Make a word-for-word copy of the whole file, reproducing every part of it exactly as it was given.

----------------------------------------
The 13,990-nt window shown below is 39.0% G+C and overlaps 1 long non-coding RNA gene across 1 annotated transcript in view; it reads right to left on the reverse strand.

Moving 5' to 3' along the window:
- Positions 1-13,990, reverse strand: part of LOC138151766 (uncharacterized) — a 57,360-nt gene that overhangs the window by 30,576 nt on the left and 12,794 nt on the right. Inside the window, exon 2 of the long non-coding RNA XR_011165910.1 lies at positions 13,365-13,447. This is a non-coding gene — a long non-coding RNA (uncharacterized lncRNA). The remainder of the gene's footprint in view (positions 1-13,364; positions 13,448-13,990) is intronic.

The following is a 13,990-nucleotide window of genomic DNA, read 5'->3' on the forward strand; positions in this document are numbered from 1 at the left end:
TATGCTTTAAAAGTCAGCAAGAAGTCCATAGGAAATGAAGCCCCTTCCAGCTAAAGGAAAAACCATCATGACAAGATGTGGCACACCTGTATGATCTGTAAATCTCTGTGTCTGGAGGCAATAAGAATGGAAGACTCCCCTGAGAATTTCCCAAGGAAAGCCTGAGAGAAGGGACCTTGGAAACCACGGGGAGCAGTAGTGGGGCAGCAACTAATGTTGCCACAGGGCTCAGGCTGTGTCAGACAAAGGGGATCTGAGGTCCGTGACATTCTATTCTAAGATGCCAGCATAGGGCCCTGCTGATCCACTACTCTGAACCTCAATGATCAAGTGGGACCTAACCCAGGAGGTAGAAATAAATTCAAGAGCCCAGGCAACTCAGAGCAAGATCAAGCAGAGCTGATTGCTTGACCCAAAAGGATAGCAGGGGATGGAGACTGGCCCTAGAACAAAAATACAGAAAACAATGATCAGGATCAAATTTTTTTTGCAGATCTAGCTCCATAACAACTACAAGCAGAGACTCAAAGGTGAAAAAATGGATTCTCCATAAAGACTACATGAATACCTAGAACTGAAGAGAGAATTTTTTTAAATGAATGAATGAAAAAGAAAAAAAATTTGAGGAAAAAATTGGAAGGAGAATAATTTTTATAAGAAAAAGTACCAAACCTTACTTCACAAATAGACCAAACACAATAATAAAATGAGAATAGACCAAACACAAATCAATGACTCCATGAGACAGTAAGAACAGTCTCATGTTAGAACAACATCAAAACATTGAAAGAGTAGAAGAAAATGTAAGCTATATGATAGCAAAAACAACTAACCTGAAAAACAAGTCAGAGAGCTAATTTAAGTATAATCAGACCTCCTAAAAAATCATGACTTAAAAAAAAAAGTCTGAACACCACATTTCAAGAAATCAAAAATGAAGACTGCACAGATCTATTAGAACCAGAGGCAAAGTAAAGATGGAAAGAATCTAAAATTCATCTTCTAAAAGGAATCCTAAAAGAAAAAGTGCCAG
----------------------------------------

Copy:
The 13,990-nt window shown below is 39.0% G+C and overlaps 1 long non-coding RNA gene across 1 annotated transcript in view; it reads right to left on the reverse strand.

Moving 5' to 3' along the window:
- Positions 1-13,990, reverse strand: part of LOC138151766 (uncharacterized) — a 57,360-nt gene that overhangs the window by 30,576 nt on the left and 12,794 nt on the right. Inside the window, exon 2 of the long non-coding RNA XR_011165910.1 lies at positions 13,365-13,447. This is a non-coding gene — a long non-coding RNA (uncharacterized lncRNA). The remainder of the gene's footprint in view (positions 1-13,364; positions 13,448-13,990) is intronic.

The following is a 13,990-nucleotide window of genomic DNA, read 5'->3' on the forward strand; positions in this document are numbered from 1 at the left end:
TATGCTTTAAAAGTCAGCAAGAAGTCCATAGGAAATGAAGCCCCTTCCAGCTAAAGGAAAAACCATCATGACAAGATGTGGCACACCTGTATGATCTGTAAATCTCTGTGTCTGGAGGCAATAAGAATGGAAGACTCCCCTGAGAATTTCCCAAGGAAAGCCTGAGAGAAGGGACCTTGGAAACCACGGGGAGCAGTAGTGGGGCAGCAACTAATGTTGCCACAGGGCTCAGGCTGTGTCAGACAAAGGGGATCTGAGGTCCGTGACATTCTATTCTAAGATGCCAGCATAGGGCCCTGCTGATCCACTACTCTGAACCTCAATGATCAAGTGGGACCTAACCCAGGAGGTAGAAATAAATTCAAGAGCCCAGGCAACTCAGAGCAAGATCAAGCAGAGCTGATTGCTTGACCCAAAAGGATAGCAGGGGATGGAGACTGGCCCTAGAACAAAAATACAGAAAACAATGATCAGGATCAAATTTTTTTTGCAGATCTAGCTCCATAACAACTACAAGCAGAGACTCAAAGGTGAAAAAATGGATTCTCCATAAAGACTACATGAATACCTAGAACTGAAGAGAGAATTTTTTTAAATGAATGAATGAAAAAGAAAAAAAATTTGAGGAAAAAATTGGAAGGAGAATAATTTTTATAAGAAAAAGTACCAAACCTTACTTCACAAATAGACCAAACACAATAATAAAATGAGAATAGACCAAACACAAATCAATGACTCCATGAGACAGTAAGAACAGTCTCATGTTAGAACAACATCAAAACATTGAAAGAGTAGAAGAAAATGTAAGCTATATGATAGCAAAAACAACTAACCTGAAAAACAAGTCAGAGAGCTAATTTAAGTATAATCAGACCTCCTAAAAAATCATGACTTAAAAAAAAAAGTCTGAACACCACATTTCAAGAAATCAAAAATGAAGACTGCACAGATCTATTAGAACCAGAGGCAAAGTAAAGATGGAAAGAATCTAAAATTCATCTTCTAAAAGGAATCCTAAAAGAAAAAGTGCCAG